To be fair, in a state where employment is nearing 13 million people, the loss of a few thousand tourism jobs might be considered a fair tradeoff. But it is unlikely that the negative perceptions to Texas brought about by SB 4 will be limited just to tourism. International trade and foreign investment, both of which are pillars of the Texas economy, will also be affected. The economic ramifications of SB 4 could therefore be significant and far-reaching.

It is hard to overstate just how important international trade is to the Texas economy. With its strategic location, numerous sea and airports, and business friendly climate, Texas is the hub for foreign trade in the United States. Nearly a quarter of a trillion dollars of goods were exported from Texas in 2015, far and away the most of any state in the Union. All of that economic activity translates directly into jobs. As far back as 2013, trade supported up to one out of every five jobs in Texas. What’s more, the state has become increasingly reliant on trade to fuel the rapid job growth observed over the past decade.

The Texas economy has also become heavily reliant on foreign direct investments. More than 1,400 projects totaling some $212 billion were undertaken on Texas soil by foreign companies between 2011 and 2016. Of those, 761 were greenfield projects which created 84,000 jobs, according to the Governor’s Office.

In short, the state’s economy has become inextricably linked with consumers, businesses, and trading partners across the globe. A Texas without robust foreign tourism, trade, and investment is a Texas in decline. Now, it is possible that the effect of SB 4’s passage on these areas will be minimal—that foreign businesses and visitors will not drastically change their behavior, or that the damage done will be negligible—but again, recent history has not shown this to be the case. The public response to both the Trump travel bans and North Carolina’s HB 2 clearly demonstrate that businesses and consumers are willing to “vote with their dollars” on social and cultural issues, even when they have no direct skin in the game. Given the number of Texas’ jobs and businesses that rely on international markets, it seems a foolish risk to take.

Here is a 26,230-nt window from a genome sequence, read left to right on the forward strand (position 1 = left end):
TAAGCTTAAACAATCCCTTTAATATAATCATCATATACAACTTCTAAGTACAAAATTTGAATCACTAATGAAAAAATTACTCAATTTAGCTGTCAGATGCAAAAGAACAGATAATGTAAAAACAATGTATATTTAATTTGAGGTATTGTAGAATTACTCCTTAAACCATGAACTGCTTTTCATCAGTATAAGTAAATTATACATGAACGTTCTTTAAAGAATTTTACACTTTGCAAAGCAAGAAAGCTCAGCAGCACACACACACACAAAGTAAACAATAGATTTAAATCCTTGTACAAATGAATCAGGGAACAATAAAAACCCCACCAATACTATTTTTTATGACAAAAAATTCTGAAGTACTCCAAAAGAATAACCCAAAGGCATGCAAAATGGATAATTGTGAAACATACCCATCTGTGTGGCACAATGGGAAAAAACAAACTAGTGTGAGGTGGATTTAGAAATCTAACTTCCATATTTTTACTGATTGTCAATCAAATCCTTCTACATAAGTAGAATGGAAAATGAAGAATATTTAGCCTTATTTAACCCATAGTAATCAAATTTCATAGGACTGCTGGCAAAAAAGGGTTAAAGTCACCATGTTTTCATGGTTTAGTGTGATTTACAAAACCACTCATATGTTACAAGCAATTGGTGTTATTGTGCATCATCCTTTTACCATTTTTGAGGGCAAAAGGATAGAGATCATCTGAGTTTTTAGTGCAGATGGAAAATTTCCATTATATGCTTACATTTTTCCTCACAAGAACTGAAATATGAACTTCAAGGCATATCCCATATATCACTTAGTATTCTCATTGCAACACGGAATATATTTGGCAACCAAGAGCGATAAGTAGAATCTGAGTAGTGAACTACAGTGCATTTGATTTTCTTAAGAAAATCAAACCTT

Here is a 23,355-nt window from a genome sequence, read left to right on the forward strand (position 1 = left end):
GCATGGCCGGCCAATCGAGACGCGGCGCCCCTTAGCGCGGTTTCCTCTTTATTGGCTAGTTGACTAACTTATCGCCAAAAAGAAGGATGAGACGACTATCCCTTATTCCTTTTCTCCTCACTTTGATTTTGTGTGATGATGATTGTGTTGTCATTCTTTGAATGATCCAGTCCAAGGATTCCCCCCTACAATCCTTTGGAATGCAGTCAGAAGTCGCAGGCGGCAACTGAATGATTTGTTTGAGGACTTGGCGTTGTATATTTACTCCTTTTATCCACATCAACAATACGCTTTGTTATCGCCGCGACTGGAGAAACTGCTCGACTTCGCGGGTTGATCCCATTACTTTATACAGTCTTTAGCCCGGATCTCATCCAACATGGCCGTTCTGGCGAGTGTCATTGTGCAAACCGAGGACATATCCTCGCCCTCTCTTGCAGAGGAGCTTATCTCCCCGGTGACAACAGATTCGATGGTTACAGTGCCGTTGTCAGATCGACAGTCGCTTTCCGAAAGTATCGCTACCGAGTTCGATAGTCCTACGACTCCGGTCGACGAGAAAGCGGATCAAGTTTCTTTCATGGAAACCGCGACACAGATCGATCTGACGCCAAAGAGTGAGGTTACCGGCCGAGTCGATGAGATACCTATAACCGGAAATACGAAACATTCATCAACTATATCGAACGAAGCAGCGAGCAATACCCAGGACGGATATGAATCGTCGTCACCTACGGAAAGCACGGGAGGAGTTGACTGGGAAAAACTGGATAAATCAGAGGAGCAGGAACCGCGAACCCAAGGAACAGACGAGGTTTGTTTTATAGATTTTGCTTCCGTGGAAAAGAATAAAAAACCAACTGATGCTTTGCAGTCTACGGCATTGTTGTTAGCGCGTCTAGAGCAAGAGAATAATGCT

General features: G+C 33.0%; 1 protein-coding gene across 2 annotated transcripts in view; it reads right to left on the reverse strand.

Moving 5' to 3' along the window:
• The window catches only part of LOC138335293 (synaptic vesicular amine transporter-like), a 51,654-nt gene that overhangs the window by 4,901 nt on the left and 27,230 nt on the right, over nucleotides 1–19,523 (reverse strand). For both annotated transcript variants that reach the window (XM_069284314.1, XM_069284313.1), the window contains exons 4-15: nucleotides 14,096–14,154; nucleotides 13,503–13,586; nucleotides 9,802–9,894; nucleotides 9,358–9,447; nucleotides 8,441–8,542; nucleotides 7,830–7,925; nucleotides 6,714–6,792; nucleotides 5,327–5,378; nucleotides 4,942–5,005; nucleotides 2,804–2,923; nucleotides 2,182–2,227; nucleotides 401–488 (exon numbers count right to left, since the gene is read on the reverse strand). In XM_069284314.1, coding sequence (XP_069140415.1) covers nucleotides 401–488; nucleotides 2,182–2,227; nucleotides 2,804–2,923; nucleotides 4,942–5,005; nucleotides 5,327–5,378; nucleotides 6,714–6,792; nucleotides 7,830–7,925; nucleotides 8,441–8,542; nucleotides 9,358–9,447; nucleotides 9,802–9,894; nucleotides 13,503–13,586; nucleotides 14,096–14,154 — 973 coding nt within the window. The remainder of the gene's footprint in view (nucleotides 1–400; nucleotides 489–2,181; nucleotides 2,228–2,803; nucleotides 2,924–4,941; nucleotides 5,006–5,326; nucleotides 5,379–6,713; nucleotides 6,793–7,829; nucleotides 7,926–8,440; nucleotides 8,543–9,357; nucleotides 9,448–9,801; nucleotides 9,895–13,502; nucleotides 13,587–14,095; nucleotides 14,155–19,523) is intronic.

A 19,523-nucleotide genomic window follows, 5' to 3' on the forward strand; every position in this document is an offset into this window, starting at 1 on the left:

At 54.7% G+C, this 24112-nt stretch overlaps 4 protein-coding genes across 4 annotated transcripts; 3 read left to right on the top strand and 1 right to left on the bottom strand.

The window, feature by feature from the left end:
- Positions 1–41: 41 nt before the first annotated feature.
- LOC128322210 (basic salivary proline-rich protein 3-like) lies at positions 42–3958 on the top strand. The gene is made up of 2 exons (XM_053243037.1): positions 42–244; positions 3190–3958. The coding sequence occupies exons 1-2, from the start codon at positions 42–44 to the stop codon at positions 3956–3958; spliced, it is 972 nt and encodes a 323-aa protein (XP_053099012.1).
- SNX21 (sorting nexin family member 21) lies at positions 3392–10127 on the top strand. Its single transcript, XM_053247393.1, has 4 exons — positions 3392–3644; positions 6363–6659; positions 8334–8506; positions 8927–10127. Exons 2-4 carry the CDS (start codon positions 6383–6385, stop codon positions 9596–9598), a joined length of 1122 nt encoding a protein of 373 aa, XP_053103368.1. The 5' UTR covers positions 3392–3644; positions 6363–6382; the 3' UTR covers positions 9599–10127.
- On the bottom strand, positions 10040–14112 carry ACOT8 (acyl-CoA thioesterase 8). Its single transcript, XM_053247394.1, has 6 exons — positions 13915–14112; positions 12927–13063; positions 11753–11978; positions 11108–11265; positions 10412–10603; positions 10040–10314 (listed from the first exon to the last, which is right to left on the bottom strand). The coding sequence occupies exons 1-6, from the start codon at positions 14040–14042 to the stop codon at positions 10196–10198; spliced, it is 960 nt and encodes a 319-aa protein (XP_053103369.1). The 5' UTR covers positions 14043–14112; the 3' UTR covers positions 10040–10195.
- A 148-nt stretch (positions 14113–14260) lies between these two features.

This is especially true given that SB 4 is a solution in search of a problem. Residents have freely and consistently elected local governments that support sanctuary policies, and, if they want those policies to change, they can bring this about at the local level. By becoming involved, the state legislature has expressed the opinion that Texans are not capable of knowing what is best for their own communities, an attitude that flies in the face of the virtues frequently espoused by that very body.

Ironically, SB 4 will only further increase the burden born by all Texans. Numerous municipalities have already filed a suit against the state government, and the ensuing legal battle is certain to drain millions of dollars and hundreds of man hours from both state and local coffers. These are resources that could have been used to solve the considerably more tangible and agreed-upon challenges facing the state. Instead, months or years will be devoted to a legal battle over an unnecessary law whose Constitutional status is, at best, questionable.